Awareness of COPD, the nation’s third leading killer, continues to rise in the United States, according to the results of a Web-based survey released by the National Heart, Lung, and Blood Institute (NHLBI) of the National Institutes of Health.
Seventy-one percent of surveyed adults said they are aware of COPD, compared with 65 percent in 2008. Awareness among those most at risk – current and former smokers – increased even more. Among current smokers, awareness rose to 78 percent, up from 69 percent in 2008. Awareness among former smokers rose to 76 percent, up from 68 percent in 2008.
COPD is estimated to affect 24 million men and women in the United States – but as many as half of them remain undiagnosed. “COPD is surpassing other diseases as a major killer in this country. We want to reverse this trend by educating people about the symptoms, so they can get proper treatment as early as possible,” said James P. Kiley, Ph.D., director of the NHLBI Division of Lung Diseases. “It is not enough to have heard of COPD. Those at risk need to know the signs so they can talk to their health care provider about any breathing problems they are having and, hopefully, find relief. The real tragedy is that COPD symptoms are too often ignored. By the time an individual feels the symptoms are severe enough to warrant follow-up, they have often lost as much as half of their lung function.”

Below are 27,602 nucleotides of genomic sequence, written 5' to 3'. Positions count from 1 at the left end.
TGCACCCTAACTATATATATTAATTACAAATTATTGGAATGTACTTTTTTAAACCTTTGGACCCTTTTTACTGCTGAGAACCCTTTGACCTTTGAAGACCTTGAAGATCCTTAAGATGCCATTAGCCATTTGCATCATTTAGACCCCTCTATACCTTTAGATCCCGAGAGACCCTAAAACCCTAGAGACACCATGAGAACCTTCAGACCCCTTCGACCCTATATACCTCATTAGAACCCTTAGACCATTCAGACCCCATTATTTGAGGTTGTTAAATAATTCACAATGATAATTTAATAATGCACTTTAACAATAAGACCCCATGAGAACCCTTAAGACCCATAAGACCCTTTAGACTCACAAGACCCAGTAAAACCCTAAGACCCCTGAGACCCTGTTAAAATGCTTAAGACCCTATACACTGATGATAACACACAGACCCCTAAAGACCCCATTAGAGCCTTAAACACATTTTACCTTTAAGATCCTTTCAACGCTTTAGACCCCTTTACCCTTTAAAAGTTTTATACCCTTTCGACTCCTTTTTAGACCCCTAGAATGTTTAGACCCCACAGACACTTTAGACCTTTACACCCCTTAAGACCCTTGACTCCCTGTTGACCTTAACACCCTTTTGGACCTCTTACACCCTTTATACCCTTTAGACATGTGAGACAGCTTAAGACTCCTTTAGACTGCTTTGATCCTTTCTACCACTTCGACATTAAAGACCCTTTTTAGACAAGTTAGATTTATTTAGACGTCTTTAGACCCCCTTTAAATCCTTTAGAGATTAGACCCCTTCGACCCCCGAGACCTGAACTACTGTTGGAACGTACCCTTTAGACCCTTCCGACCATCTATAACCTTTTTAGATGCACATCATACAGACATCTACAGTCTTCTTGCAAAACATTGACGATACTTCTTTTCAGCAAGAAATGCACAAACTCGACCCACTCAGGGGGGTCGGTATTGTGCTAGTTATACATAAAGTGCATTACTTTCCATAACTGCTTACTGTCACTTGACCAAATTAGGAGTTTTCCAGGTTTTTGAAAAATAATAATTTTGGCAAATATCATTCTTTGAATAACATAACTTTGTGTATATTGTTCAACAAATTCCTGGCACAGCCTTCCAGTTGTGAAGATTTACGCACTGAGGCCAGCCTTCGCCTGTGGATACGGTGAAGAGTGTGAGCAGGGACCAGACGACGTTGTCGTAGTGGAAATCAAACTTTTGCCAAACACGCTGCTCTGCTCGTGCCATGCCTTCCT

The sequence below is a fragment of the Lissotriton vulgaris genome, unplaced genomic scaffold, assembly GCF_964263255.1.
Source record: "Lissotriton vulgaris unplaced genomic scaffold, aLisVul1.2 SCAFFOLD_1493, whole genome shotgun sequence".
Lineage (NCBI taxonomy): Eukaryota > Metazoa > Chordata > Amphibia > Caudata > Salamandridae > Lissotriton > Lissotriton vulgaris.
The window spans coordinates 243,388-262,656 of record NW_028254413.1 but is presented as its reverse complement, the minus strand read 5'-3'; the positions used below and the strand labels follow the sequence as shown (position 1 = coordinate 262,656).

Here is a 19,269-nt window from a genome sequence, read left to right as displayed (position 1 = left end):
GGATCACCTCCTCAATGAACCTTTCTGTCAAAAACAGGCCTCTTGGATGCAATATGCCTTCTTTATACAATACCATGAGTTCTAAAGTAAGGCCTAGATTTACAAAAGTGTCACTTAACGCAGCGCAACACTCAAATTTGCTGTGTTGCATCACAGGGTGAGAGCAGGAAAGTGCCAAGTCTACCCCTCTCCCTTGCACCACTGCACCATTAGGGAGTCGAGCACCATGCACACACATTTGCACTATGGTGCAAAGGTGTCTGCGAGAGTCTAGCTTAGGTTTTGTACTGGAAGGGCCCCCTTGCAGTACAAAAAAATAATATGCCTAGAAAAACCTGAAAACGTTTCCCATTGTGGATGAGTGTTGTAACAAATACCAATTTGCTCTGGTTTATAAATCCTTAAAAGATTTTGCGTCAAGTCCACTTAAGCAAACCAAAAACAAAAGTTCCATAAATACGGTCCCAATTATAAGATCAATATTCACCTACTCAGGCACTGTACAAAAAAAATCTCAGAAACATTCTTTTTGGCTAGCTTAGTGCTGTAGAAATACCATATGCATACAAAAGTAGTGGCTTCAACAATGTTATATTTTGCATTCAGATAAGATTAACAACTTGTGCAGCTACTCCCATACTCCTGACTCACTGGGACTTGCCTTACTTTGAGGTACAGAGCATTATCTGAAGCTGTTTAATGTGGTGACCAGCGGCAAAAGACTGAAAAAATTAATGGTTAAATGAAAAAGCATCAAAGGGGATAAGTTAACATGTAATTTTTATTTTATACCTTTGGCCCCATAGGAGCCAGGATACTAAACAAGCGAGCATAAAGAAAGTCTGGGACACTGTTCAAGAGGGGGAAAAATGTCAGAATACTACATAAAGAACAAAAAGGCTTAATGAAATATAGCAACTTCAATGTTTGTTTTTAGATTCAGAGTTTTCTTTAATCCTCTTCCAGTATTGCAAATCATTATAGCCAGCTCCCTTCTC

The NHLBI analyzed the results of the annual HealthStyles survey, which explores public health attitudes, knowledge, practices, and lifestyle habits. The latest survey, conducted in summer 2011, was a nationally representative sample of 4,161 consumers with a margin of error of 1.5 percentage points.
The NHLBI launched the COPD Learn More Breathe Better campaign in 2007 to increase awareness and improve knowledge about COPD among those already diagnosed and at risk for COPD as well as health care providers – particularly those in a primary care setting. One of the program’s latest efforts, Country Conquers COPD, aims to reach and raise knowledge of COPD among at-risk people at country-themed fairs and festivals across the nation.